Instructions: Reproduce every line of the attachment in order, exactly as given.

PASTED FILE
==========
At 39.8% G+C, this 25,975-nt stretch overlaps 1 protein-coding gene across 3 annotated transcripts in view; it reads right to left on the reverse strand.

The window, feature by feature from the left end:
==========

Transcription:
At 39.8% G+C, this 25,975-nt stretch overlaps 1 protein-coding gene across 3 annotated transcripts in view; it reads right to left on the reverse strand.

The window, feature by feature from the left end: